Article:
Gravel vs aspalt for driveway - Snow

Discussion in 'Homeowner Assistance Forum' started by georgio, Jan 15, 2002.

  1. georgio

    georgio LawnSite Member
    from NJ
    Messages: 2

    What are the advantages or disadvantages of having a driveway
    gravel vs apshalt for snow
    Live in central NJ
  2. rodney

    rodney LawnSite Member
    from sw,ohio
    Messages: 103

    on a gravel drive it will rut where your tires are and grass will grow in the center .not shure on a truck plow but with it not being flat it would wear the wear board in the center faster than the out side edge. most gravel drives around here are cleared with a back blade on a tractor.
    you have to spray round up to keep grass&weeds down in the gravel.
    your truck & cars will stay dirty (dusty) on long driveways
    your mower blades will need sharpend more.
    track dirt in the house .
    you will get pot holes .makes it rough on cars&trucks,and will need to keep it graded .

    if its a short drive use concrete if long use ashalt
  3. FrankenScagMachines

    FrankenScagMachines LawnSite Platinum Member
    from IN
    Messages: 4,739

    I have had both. Where i used to live we had a decent lenght gravel one. It got humped and we mowed it with the snapper. we did not have a plow on tractor or truck, just used a shovel. we occasionally got a new dump load on it which made it level again. Here we have blacktop and it has it's share of buttaches and backaches. Every 6 years you have to clean it good (hose off and let dry or use a walk behind lawn vacuum with a bar on it, like a billy goat etc, or just sweep it good) and use whatever you like to put on a coat of the black surface sealer. First you have to take crack sealer and fill in cracks, then use either roller or brush or rubber scraper to smear on the sealer. We have used about all of them and found this to work best:
    for crack filler, use the bottle and liquidy stuff that just pours out the spout vs the thick stuff you scrape on. It will take alittle longer to firm enough to put on sealer but it's alot faster and easier. Don't go cheap on sealer, get better stuff. It does make a difference. as for what to apply it with, we found that it works best to use a rubber scraper thing to apply it (pour some outta bucket and use scraper to move and smear it around) and go over that with a roller (work cross ways with roller, first one way then the other to get in small cracks) to smooth it and get it in cracks. This seems to work best for us. My neighbors, who i mow and snowplow for, has a gravel drive that was humped. I took the garden plow on my garden tractor and plowed the gravel hump (too packed for grader blade) and then used my dozer grader blade to smooth and level it. Would've helped to get aload of gravel on it but this way it's cheap and still packed hard, which i prefer for snowplowing. my snowplow on my GT floats and it works fine there as well as on our blacktop. Last year i had a steel edge and this past winter i put on a rubber edge, it absorbs small cracks and the gravel drive and is easier on our blacktop and i don't wanna repeat that seal job more than necessary. I hear that for truck plows you want asphalt/or blacktop. I don't know about that cause i don't have one.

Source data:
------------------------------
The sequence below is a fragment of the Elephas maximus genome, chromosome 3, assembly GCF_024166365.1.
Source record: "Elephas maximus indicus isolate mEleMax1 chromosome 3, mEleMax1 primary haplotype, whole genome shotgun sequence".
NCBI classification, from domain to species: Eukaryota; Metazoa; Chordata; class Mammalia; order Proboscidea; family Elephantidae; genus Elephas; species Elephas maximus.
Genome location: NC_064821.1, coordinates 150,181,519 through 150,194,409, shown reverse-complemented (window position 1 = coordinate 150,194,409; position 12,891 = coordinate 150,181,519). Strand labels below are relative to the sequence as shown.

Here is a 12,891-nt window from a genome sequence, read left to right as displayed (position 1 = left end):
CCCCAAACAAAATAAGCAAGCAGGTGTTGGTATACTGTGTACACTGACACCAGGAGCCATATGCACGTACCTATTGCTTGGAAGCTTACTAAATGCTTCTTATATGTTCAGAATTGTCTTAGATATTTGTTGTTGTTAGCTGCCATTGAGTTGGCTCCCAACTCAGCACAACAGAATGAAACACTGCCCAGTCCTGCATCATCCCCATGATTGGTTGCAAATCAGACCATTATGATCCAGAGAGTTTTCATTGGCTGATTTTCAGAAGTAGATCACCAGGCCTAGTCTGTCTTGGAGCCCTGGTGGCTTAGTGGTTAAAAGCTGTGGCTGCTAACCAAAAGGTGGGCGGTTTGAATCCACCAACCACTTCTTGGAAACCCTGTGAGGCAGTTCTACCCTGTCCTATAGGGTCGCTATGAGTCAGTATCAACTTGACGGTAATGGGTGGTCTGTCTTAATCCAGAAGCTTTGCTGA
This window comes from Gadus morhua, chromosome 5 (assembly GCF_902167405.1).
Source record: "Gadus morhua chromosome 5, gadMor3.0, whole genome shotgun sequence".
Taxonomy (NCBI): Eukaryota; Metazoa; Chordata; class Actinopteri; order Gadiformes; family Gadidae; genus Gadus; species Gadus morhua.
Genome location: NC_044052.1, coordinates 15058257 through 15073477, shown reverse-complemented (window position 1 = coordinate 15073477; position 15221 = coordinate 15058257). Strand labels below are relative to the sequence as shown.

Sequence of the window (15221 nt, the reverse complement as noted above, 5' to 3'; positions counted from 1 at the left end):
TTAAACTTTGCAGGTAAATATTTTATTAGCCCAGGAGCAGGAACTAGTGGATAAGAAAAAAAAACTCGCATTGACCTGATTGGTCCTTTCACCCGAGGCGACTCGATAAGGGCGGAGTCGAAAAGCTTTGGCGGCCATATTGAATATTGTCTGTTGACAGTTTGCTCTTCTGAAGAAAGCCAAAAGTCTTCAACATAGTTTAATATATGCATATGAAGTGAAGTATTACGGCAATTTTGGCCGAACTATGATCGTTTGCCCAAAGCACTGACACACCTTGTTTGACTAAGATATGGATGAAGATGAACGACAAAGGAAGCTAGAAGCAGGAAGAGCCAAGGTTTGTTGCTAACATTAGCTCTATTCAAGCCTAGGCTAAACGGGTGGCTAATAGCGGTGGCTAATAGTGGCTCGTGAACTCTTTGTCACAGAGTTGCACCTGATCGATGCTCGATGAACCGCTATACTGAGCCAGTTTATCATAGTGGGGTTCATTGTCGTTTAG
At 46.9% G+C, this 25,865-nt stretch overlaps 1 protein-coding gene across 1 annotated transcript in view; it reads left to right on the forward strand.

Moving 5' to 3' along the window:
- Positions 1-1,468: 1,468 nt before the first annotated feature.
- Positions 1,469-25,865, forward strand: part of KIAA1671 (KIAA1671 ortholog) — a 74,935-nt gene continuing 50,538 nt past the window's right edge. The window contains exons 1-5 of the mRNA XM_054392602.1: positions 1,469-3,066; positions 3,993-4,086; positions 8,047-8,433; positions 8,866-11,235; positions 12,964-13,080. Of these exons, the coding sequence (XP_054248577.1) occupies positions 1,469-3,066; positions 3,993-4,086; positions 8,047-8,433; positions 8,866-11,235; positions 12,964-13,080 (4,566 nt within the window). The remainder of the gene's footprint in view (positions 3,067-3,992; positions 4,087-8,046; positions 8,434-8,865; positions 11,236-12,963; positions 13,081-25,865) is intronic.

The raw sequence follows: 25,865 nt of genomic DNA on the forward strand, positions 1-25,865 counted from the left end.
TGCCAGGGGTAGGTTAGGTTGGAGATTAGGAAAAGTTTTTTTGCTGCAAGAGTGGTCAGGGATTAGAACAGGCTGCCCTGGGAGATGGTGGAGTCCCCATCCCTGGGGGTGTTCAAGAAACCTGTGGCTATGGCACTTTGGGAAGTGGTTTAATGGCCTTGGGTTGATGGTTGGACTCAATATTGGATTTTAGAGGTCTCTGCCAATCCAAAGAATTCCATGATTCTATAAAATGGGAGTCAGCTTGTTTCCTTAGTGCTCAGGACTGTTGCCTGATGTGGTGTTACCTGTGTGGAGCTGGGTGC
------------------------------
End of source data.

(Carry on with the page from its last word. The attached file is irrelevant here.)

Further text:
just my two cents and sorry it turned into a driveway fixing post, didn't mean to lol... just sharing some thoughts. both drives have good and bad. for just a GT with plow i'd probably go with gravel or concrete but not blacktop. gravel is alot cheaper and easier to fix... but it has bad sides too.
  4. Doogiegh

    Doogiegh LawnSite Senior Member
    Messages: 871

    I'm also in New Jersey and my driveway is about 400 feet long. It is gravel.

    What you have heard about having ruts where the tires always go and a patch of green down the center is absolutly correct. Even though it's gravel, the constant tire traffic from our vehicles causes ruts.. And when it gets real sloppy out (I find October/November and then April weather) to really make the driveway very messy in general. It does pick up a bit on the cars tires so on the rear quarter panel there is always a "splash" pattern, even if I go real slow down the driveway.

    My friend came over and snowplowed it once or twice. He set the blade at a higher level and just cleared off the top 8 inches of snow but still left about 1 inch on the ground. He couldn't get down to low to the gravel cause otherwise he'd be moving all the rocks around in the center.

    The other pain is that when the grass is growing, I have to mow the center strip right down the middle of the driveway, which of course the mower picks up some rocks every time and throws them out the shoot onto the lawn every time.. Which I'm sure is wearing out the blade faster then normal.

    Good thing is that for something like $200, I can get an entire dump truck load of new stones dropped on the driveway, (they open the back gate and drive down the driveway real slow, lifting the rear bed as they go down the driveway, spreading the rocks fairly evenly).. It never has to be sealed and will last forever and ever.

    And being that I have a 4 wheel drive vehicle, it doesn't matter if I have 10 inches of snow and it's plowed with still 2-3 or more inches left.. 4WD vehicles have no problem in such low accumulations, and I'm sure with the gravel as a base, it'd be real real hard to get stuck, even in a normal 2wd car.

    good luck
  5. stslawncare

    stslawncare LawnSite Bronze Member
    from DE
    Messages: 1,484

    if u have a tractor with any type of blade or loader the ruts are not a problem, once or twice a year get a new load and put it down, i do prefer blacktop but its very expensive to instal and to maintain.

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